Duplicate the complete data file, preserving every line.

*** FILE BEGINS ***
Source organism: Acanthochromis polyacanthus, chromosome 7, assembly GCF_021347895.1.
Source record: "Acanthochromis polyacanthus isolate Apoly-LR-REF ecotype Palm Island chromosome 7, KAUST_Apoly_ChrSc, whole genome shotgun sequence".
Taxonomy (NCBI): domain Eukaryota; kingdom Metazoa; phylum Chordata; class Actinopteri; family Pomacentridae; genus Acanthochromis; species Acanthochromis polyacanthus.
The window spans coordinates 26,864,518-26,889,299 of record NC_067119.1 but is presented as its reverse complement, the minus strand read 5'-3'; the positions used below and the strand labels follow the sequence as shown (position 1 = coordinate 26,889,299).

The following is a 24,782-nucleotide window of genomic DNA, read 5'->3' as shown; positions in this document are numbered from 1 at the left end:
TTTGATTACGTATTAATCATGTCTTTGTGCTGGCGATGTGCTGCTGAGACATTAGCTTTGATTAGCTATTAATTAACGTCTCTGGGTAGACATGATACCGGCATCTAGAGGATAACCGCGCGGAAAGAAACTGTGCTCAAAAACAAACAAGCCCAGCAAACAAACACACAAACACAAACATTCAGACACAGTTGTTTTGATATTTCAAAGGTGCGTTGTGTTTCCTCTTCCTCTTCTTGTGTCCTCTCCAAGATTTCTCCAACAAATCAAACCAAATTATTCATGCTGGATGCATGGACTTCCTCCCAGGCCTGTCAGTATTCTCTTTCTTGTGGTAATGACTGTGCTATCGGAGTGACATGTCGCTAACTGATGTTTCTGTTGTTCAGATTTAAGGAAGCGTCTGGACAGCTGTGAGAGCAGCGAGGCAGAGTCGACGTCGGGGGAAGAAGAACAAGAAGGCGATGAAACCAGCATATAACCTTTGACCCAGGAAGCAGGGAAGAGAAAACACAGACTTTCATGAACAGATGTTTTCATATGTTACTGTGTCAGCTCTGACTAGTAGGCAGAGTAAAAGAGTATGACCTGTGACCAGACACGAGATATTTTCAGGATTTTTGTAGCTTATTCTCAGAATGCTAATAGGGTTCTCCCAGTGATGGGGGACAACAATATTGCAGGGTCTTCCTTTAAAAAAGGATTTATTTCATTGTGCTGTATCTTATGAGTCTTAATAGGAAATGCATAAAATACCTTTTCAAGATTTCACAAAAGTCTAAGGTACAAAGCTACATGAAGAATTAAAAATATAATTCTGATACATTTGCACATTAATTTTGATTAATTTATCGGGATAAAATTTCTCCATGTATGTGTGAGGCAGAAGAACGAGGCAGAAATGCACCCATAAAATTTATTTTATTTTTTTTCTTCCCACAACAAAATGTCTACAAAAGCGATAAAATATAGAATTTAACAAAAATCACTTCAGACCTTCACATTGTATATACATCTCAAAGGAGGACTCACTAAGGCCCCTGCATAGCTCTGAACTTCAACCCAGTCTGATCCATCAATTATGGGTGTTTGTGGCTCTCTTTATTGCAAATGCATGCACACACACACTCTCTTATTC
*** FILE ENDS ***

Source organism: Acanthochromis polyacanthus, chromosome 7, assembly GCF_021347895.1.
Source record: "Acanthochromis polyacanthus isolate Apoly-LR-REF ecotype Palm Island chromosome 7, KAUST_Apoly_ChrSc, whole genome shotgun sequence".
Taxonomy (NCBI): domain Eukaryota; kingdom Metazoa; phylum Chordata; class Actinopteri; family Pomacentridae; genus Acanthochromis; species Acanthochromis polyacanthus.
The window spans coordinates 26,864,518-26,889,299 of record NC_067119.1 but is presented as its reverse complement, the minus strand read 5'-3'; the positions used below and the strand labels follow the sequence as shown (position 1 = coordinate 26,889,299).

The following is a 24,782-nucleotide window of genomic DNA, read 5'->3' as shown; positions in this document are numbered from 1 at the left end:
TTTGATTACGTATTAATCATGTCTTTGTGCTGGCGATGTGCTGCTGAGACATTAGCTTTGATTAGCTATTAATTAACGTCTCTGGGTAGACATGATACCGGCATCTAGAGGATAACCGCGCGGAAAGAAACTGTGCTCAAAAACAAACAAGCCCAGCAAACAAACACACAAACACAAACATTCAGACACAGTTGTTTTGATATTTCAAAGGTGCGTTGTGTTTCCTCTTCCTCTTCTTGTGTCCTCTCCAAGATTTCTCCAACAAATCAAACCAAATTATTCATGCTGGATGCATGGACTTCCTCCCAGGCCTGTCAGTATTCTCTTTCTTGTGGTAATGACTGTGCTATCGGAGTGACATGTCGCTAACTGATGTTTCTGTTGTTCAGATTTAAGGAAGCGTCTGGACAGCTGTGAGAGCAGCGAGGCAGAGTCGACGTCGGGGGAAGAAGAACAAGAAGGCGATGAAACCAGCATATAACCTTTGACCCAGGAAGCAGGGAAGAGAAAACACAGACTTTCATGAACAGATGTTTTCATATGTTACTGTGTCAGCTCTGACTAGTAGGCAGAGTAAAAGAGTATGACCTGTGACCAGACACGAGATATTTTCAGGATTTTTGTAGCTTATTCTCAGAATGCTAATAGGGTTCTCCCAGTGATGGGGGACAACAATATTGCAGGGTCTTCCTTTAAAAAAGGATTTATTTCATTGTGCTGTATCTTATGAGTCTTAATAGGAAATGCATAAAATACCTTTTCAAGATTTCACAAAAGTCTAAGGTACAAAGCTACATGAAGAATTAAAAATATAATTCTGATACATTTGCACATTAATTTTGATTAATTTATCGGGATAAAATTTCTCCATGTATGTGTGAGGCAGAAGAACGAGGCAGAAATGCACCCATAAAATTTATTTTATTTTTTTTCTTCCCACAACAAAATGTCTACAAAAGCGATAAAATATAGAATTTAACAAAAATCACTTCAGACCTTCACATTGTATATACATCTCAAAGGAGGACTCACTAAGGCCCCTGCATAGCTCTGAACTTCAACCCAGTCTGATCCATCAATTATGGGTGTTTGTGGCTCTCTTTATTGCAAATGCATGCACACACACACTCTCTTATTC